To ensure you’re getting the high-quality education you deserve, make sure to vet any program before enrolling.

Do Occupational Therapists Need a License?

Getting a master’s degree in occupational therapy is not quite enough to become registered and start treating patients: all 50 states require occupational therapists to become licensed before they start practicing. Each state has its own requirements for licensure, but they all require taking and passing the National Board of Certification in Occupational Therapy (NBCOT) examination.

To be eligible to sit for the NBCOT exam, occupational therapists must graduate from an accredited occupational therapy program and finish all fieldwork requirements. Additional requirements for licensing may include completing and submitting a state-specific license application, paying an application fee, and registering for the exam. The exam registration fee, as of 2019, is $515 online, and $555 via paper application. Exam applications are valid for three months. To learn more about what is required in your state, check with your state licensing board.

Careers & Salaries for Occupational Therapists

With more people expected to require medical services in the foreseeable future, most healthcare professions are expected to grow much faster than the national average. The occupational therapist profession is no different. The Bureau of Labor Statistics projects that from 2016 to 2016, the growth rate for occupational therapists will be 24 percent. This is more than three times what the Bureau of Labor Statistics projects for all occupations over the same time period.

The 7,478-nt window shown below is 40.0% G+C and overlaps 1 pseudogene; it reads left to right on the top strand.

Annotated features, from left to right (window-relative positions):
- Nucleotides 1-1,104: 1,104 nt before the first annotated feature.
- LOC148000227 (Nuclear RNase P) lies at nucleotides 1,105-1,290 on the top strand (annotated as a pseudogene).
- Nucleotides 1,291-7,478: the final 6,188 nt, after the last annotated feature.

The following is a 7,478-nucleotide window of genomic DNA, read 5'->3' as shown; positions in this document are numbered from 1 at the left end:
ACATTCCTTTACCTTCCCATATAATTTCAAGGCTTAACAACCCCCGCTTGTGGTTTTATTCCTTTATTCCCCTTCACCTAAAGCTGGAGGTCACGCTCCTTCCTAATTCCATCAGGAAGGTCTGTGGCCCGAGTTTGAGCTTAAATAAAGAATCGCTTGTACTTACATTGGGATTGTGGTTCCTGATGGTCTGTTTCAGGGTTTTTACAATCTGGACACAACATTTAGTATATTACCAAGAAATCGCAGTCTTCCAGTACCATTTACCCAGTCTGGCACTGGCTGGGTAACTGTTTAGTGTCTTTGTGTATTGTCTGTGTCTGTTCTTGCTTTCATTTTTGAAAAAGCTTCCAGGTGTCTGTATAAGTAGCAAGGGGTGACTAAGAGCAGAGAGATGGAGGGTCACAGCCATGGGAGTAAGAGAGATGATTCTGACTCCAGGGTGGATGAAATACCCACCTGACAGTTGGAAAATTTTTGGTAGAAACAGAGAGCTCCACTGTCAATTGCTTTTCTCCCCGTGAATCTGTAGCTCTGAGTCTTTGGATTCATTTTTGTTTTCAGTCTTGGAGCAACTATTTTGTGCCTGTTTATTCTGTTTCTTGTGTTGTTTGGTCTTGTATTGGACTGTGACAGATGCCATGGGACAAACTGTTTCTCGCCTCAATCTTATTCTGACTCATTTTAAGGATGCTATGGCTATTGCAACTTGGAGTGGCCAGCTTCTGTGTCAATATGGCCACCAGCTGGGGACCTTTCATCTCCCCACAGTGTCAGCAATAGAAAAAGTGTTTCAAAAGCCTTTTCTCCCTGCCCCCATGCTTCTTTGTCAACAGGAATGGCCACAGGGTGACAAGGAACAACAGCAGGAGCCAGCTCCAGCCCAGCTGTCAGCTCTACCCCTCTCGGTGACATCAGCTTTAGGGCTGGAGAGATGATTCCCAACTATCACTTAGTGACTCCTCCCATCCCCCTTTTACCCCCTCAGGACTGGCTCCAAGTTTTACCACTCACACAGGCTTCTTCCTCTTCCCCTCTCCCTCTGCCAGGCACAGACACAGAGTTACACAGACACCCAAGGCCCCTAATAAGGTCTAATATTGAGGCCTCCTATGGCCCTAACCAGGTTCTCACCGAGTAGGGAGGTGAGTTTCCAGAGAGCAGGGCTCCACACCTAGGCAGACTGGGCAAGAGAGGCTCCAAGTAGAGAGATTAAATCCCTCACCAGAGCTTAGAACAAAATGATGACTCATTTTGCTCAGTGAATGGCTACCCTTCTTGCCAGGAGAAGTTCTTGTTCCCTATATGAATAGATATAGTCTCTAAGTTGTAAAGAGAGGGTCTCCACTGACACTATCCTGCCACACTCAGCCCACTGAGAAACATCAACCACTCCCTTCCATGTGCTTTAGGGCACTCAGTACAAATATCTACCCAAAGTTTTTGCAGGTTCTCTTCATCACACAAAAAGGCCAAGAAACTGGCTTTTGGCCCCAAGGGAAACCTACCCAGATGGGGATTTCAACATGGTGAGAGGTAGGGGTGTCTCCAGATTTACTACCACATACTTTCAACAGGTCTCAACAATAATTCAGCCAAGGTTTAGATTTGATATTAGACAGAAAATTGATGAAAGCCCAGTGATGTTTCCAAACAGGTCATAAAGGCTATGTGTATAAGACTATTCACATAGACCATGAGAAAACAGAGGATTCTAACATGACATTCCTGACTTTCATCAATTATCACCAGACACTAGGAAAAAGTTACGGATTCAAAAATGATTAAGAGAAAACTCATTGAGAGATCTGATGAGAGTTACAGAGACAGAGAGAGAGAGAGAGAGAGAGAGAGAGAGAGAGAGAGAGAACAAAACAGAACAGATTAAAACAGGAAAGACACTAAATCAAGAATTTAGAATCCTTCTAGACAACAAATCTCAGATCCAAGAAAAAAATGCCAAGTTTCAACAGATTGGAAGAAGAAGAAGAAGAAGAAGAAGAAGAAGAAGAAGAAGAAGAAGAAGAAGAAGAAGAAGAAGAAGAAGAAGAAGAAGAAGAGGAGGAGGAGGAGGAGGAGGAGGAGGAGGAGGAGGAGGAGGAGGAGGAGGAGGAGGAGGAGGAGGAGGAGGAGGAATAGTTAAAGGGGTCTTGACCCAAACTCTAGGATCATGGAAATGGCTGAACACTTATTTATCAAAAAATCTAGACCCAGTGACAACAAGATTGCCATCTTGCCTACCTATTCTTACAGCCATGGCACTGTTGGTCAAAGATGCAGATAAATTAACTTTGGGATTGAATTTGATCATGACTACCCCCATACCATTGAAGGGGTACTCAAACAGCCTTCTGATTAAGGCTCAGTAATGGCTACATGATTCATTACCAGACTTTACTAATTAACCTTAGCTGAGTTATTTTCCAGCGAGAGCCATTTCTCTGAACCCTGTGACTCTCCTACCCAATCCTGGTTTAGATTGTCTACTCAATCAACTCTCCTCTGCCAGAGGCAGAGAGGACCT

One major reason for this significant need for occupational therapists is the growing number of people who can afford medical care now that millions have been able to obtain health insurance through the Affordable Care Act. A second major reason is due to an aging population. As Americans get older, there will be a much larger demand for professionals who can help these individuals maintain independent living arrangements or acquire skills that allow them to continue to work or simply live their everyday lives.

The growth rate of occupational therapists from 2016 to 2026 is also significantly higher than that of registered nurses (15 percent), one of the most in-demand healthcare professions in the country right now. However, the occupational therapist growth rate is in line with several similar professions, including occupational therapist aides and assistants (28 percent) and physical therapists (28 percent).

Most of these new jobs will be in either a private practice or hospital setting. Approximately half of all occupational therapists work in these two types of healthcare facilities.

What Do Salaries for Occupational Therapists Look Like?

Occupational therapists have the opportunity to make a very comfortable living. According to the Bureau of Labor Statistics, the annual salary for an occupational therapist is $83,200. Those working at the lower pay ranges (10th percentile) can still make a decent annual salary of $54,560. And occupational therapists lucky enough to be in the 90th percentile will make $120,440, on average. Keep in mind these numbers are based on a variety of factors, including experience, work setting, specialization and geographical location.

Getting Started

Still interested in working in the occupational therapy field? There are multiple program pathways to consider. Depending on your personal and professional needs, you may want a mostly online program, if available. You may want an undergraduate degree so you can begin working in the industry as quickly as possible as an aide or assistant. For those who wish to become a fully licensed occupational therapist, a master’s level program will be a necessity. To learn more about your educational options, visit our full page on How to Become an Occupational Therapist to get started.